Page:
Yorkshire Coastal walk - Ravenscar and Hayburn Wyke
- Credit: Archant
Wander along the eastern edge of Yorkshire from a coastal resort that ‘never quite was’. Terry Fletcher leads the way.
The Yorkshire coast is blessed with fine resorts to suit all tastes. They start on the low cliffs of Holderness and Filey and Bridlington before taking in Scarborough and its ruined castle high on a headland. From there they go north through the smugglers’ haunt of Robin Hood’s Bay to Whitby with its historic abbey and Dracula links before finishing at the picturesque fishing village of Staithes. You might think that should be enough even for England’s largest county but if all had gone according to plan there should have been one more. The land was bought, the streets mapped out and even a railway station built. Yet, despite the grand designs, the holidaymakers failed to turn up and now Ravenscar will always be the resort that never quite was.
In 1890 the tiny village of Peak, as it was then known, was sold to the Peak Estate Company with the aim of creating a purpose-built resort to rival Scarborough. The village’s name was changed to Ravenscar, roads were laid and plots put on sale. They even opened a brickworks in 1900 in anticipation of a building boom but public enthusiasm never matched the developers’ dreams and in 1911 the company went bust.
The railway was already there, having opened in 1865 to link Scarborough and Whitby and Ravenscar station was added in 1908 at the highest point of the railway at 631ft (192m). It closed along with the rest of the line in March 1965. Today the closure may seem like vandalism but there is a silver lining, as this circuit proves.
If you like your walks with plenty of variety and few navigation problems you would be hard put to top this wander along the eastern edge of Yorkshire. It starts among Ravenscar’s handful of houses and follows two generously-waymarked paths that could scarcely be a bigger contrast. The opening stretch along a section of the Cleveland Way follows cliff top paths hundreds of feet above the crashing North Sea, accompanied by the raucous screeching of gulls. The return is a complete contrast, following the former railway, through woods and fields serenaded by birdsong.
1. From the road corner by the National Trust tea room and the Raven Hall Hotel walk parallel to the coast for a hundred yards and then turn left by the Cleveland Way sign to the cliff top path, which will be followed down the coast all the way to Hayburn Wyke, four miles away.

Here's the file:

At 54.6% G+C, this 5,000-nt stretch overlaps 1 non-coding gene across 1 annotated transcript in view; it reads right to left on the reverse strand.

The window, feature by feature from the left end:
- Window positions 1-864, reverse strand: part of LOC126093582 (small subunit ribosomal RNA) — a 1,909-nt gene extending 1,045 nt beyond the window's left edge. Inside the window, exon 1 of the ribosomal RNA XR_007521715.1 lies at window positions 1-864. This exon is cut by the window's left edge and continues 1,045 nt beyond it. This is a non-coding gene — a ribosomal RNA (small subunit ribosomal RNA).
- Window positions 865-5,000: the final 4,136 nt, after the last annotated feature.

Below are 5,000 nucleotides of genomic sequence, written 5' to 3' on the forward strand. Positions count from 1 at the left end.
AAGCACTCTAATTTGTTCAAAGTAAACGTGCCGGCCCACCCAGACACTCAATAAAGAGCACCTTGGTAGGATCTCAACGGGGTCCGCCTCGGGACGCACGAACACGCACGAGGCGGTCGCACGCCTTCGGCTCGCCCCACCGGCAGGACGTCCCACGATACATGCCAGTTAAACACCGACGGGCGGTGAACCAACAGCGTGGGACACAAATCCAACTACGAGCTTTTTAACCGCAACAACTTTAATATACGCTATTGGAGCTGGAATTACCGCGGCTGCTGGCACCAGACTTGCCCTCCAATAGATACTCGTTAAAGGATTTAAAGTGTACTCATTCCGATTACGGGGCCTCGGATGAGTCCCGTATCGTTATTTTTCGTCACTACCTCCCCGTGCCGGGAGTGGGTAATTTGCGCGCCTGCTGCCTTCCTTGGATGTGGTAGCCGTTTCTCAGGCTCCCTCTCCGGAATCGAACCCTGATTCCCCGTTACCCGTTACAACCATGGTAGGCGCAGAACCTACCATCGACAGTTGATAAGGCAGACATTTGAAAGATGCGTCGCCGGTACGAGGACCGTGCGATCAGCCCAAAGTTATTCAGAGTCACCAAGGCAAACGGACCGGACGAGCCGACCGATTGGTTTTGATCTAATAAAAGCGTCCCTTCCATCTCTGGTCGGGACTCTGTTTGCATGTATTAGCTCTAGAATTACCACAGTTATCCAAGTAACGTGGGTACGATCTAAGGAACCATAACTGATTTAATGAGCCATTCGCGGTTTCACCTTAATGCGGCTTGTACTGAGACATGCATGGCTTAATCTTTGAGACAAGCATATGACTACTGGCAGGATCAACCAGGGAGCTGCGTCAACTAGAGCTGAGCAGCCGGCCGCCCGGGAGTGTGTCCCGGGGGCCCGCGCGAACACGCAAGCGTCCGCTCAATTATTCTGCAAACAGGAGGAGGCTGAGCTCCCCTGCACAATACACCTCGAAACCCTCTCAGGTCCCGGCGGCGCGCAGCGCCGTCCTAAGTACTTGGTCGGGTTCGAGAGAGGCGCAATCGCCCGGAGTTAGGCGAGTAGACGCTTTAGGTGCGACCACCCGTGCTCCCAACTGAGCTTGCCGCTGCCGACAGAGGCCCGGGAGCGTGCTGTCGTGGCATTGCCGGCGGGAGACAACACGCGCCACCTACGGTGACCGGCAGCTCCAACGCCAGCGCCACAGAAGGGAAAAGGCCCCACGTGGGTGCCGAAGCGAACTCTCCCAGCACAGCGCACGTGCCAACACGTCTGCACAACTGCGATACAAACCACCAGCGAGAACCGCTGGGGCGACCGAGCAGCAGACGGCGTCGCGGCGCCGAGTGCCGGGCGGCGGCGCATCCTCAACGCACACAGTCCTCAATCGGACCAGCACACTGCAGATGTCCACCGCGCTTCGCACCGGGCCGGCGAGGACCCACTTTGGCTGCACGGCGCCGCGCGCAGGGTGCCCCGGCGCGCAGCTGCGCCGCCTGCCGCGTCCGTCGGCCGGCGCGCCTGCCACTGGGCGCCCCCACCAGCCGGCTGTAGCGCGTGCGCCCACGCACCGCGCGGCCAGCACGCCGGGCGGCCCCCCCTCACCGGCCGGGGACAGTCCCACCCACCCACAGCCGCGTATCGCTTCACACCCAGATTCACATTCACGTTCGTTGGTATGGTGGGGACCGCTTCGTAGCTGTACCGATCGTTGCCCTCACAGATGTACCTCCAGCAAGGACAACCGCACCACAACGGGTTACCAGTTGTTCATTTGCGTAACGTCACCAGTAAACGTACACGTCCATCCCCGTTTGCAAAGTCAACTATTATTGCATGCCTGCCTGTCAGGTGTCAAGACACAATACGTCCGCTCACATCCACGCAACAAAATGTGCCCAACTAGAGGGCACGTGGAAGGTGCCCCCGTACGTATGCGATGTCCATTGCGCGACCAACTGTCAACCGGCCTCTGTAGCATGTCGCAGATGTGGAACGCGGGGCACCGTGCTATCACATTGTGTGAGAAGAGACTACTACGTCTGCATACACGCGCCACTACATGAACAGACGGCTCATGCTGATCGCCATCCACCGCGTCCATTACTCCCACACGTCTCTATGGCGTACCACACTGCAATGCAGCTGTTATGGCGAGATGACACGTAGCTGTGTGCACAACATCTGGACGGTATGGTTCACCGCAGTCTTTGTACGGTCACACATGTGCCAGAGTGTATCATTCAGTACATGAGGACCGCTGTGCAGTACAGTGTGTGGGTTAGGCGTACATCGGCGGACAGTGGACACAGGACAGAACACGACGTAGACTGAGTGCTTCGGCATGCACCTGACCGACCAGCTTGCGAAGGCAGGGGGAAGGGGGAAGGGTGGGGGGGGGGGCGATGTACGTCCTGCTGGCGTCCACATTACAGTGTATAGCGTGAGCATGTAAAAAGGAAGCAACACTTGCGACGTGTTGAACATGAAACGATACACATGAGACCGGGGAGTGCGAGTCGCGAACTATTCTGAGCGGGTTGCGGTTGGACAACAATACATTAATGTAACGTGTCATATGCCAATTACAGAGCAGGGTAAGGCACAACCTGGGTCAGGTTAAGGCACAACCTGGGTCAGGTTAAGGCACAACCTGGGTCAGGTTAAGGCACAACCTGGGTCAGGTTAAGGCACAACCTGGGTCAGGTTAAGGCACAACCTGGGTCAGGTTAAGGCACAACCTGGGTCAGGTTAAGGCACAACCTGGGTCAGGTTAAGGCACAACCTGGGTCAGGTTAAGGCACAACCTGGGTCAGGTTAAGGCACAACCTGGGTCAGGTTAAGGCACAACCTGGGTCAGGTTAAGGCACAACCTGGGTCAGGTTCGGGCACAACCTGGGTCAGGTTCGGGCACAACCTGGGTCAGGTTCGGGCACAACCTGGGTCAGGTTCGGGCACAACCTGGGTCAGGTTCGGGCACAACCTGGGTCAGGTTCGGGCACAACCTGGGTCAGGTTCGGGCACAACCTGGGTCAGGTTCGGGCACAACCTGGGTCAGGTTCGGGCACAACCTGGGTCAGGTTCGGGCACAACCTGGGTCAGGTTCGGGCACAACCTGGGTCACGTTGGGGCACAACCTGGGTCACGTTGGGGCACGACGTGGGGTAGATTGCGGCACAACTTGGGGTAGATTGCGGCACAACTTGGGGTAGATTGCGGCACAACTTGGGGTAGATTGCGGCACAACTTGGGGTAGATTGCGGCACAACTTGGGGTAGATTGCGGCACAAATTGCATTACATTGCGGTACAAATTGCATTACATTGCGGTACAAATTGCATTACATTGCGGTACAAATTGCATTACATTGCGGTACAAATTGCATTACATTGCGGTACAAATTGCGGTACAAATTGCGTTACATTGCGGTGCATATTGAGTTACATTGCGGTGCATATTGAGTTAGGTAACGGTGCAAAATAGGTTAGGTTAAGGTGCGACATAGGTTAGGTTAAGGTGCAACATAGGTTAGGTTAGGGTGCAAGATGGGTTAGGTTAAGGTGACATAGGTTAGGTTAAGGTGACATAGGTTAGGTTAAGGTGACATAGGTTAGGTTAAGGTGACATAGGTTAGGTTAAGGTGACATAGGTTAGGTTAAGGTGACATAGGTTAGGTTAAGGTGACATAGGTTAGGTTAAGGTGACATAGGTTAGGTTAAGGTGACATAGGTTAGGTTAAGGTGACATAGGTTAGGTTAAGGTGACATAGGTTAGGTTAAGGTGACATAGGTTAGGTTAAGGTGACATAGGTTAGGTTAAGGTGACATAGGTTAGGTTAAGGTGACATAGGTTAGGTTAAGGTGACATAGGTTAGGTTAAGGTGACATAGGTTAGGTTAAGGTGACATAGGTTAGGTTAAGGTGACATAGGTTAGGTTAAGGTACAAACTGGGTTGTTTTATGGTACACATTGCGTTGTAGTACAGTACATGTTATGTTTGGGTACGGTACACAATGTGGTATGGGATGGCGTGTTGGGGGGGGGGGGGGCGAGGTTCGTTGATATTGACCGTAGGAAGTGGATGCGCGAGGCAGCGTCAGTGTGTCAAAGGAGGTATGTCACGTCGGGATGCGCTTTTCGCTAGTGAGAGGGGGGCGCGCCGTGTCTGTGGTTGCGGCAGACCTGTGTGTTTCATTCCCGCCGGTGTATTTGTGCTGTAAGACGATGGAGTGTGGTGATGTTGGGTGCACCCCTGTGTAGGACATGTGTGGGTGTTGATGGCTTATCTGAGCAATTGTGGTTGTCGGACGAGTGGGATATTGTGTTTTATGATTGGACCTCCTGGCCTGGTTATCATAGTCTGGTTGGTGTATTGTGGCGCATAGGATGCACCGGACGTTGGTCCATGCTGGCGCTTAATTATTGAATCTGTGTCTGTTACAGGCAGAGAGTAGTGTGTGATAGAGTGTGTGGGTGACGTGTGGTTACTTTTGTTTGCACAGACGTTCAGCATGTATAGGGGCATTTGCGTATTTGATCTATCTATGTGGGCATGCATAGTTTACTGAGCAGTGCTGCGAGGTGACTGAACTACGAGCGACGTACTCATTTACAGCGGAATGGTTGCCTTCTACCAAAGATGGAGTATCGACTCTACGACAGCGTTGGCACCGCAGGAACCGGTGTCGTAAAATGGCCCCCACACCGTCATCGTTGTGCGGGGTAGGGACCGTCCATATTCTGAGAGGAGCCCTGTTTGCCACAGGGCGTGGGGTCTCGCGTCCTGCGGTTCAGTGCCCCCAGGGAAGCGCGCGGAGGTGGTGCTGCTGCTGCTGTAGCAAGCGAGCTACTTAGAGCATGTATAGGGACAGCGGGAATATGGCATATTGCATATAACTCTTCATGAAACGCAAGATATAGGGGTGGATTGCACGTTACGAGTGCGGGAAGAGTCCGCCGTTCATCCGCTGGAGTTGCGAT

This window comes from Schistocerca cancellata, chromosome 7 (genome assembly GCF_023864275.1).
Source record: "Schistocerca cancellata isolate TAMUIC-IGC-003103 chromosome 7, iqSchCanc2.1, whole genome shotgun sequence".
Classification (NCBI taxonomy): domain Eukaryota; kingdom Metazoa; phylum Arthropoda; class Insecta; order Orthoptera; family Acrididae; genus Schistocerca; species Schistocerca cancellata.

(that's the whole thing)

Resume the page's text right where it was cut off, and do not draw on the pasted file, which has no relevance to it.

After about half an hour you come to the unlovely but once-significant buildings of the Ravenscar Radar Station. Built during the darkest days of the Second World War in 1940 as part of a chain of coastal defences, it gave early warning of raids by enemy aircraft and warships, especially those laying mines in the inshore sea lanes. Today all that is left is a cluster of low concrete buildings to mark the site.
The path undulates along the cliff top with views down to the sea on one side and inland to the wooded slopes of the North York Moors National Park. Eventually it reaches Hayburn Wyke, a deep cleft when a stream cuts down through the cliffs to tumble onto the rocky beach in a double waterfall. The path drops to it down rustic steps and wooden walkways to arrive at the broad platform overlooking the beach.
2. The Cleveland Way continues down the coast to Filey but our route turns inland, climbing beside the stream, and works its way up through mature woodland, the character already changing from coastal to countryside. Continue uphill through the trees, climbing the occasional steps. Smaller paths branch off to either side but the main track continues climbing to reach a gate at the top of the wood. Go through and follow the path leftwards through a farm gate to reach the Hayburn Wyke Hotel, a popular spot with cyclists and walkers which marks roughly the halfway point of the walk and a tempting refreshment stop.
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3. From the hotel go up its access road which immediately crosses the former railway line. The rails are long gone but the 21 miles of trackbed has been preserved as a wonderful bridleway known as the Cinder Track, because it was laid on a bed of cinders rather than the more conventional stone ballast. Turn right along this, heading towards Ravenscar.
The track is a delight to walk and although all navigation problems, such as they were, are now behind you, keep an ear open for cyclists approaching from behind. This is especially true on the first section where trees encroach on to the track, making it a little narrow in places. Further on the track passes between fields and there is more room for everyone.
After more than three miles the track comes to the old Ravenscar Station and another tea room. Here it is necessary to leave the track and while it is possible to follow the road into Ravenscar it’s more enjoyable to return to the cliff top path used on the outward leg and retrace your steps for the final few hundred yards.
Distance: 8 miles/13km
Terrain: Cliff top paths and an old railway line
Parking: On or off street in Ravenscar
Refreshments: Cafés at Ravenscar, pub at Hayburn Wyke
Map: OS OL27 North York Moors Eastern